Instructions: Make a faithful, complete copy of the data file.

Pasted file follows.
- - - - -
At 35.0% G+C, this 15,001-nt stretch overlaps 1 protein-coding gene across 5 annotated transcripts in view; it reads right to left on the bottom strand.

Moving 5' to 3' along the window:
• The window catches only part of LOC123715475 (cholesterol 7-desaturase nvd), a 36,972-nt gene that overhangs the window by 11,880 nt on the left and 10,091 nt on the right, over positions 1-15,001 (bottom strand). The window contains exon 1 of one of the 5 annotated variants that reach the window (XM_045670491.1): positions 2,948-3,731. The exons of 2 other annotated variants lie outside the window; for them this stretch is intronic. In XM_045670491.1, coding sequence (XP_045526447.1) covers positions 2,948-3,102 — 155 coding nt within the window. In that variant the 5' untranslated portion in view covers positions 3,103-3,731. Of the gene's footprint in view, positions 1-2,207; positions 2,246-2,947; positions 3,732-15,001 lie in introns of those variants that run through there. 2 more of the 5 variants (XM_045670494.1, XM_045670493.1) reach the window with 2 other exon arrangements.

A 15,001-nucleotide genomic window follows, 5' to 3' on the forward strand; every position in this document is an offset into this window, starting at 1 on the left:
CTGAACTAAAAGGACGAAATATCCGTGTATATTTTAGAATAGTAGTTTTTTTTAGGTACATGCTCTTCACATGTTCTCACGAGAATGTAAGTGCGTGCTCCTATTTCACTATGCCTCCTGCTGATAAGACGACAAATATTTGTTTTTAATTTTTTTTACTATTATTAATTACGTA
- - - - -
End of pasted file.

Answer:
At 35.0% G+C, this 15,001-nt stretch overlaps 1 protein-coding gene across 5 annotated transcripts in view; it reads right to left on the bottom strand.

Moving 5' to 3' along the window:
• The window catches only part of LOC123715475 (cholesterol 7-desaturase nvd), a 36,972-nt gene that overhangs the window by 11,880 nt on the left and 10,091 nt on the right, over positions 1-15,001 (bottom strand). The window contains exon 1 of one of the 5 annotated variants that reach the window (XM_045670491.1): positions 2,948-3,731. The exons of 2 other annotated variants lie outside the window; for them this stretch is intronic. In XM_045670491.1, coding sequence (XP_045526447.1) covers positions 2,948-3,102 — 155 coding nt within the window. In that variant the 5' untranslated portion in view covers positions 3,103-3,731. Of the gene's footprint in view, positions 1-2,207; positions 2,246-2,947; positions 3,732-15,001 lie in introns of those variants that run through there. 2 more of the 5 variants (XM_045670494.1, XM_045670493.1) reach the window with 2 other exon arrangements.

A 15,001-nucleotide genomic window follows, 5' to 3' on the forward strand; every position in this document is an offset into this window, starting at 1 on the left:
CTGAACTAAAAGGACGAAATATCCGTGTATATTTTAGAATAGTAGTTTTTTTTAGGTACATGCTCTTCACATGTTCTCACGAGAATGTAAGTGCGTGCTCCTATTTCACTATGCCTCCTGCTGATAAGACGACAAATATTTGTTTTTAATTTTTTTTACTATTATTAATTACGTA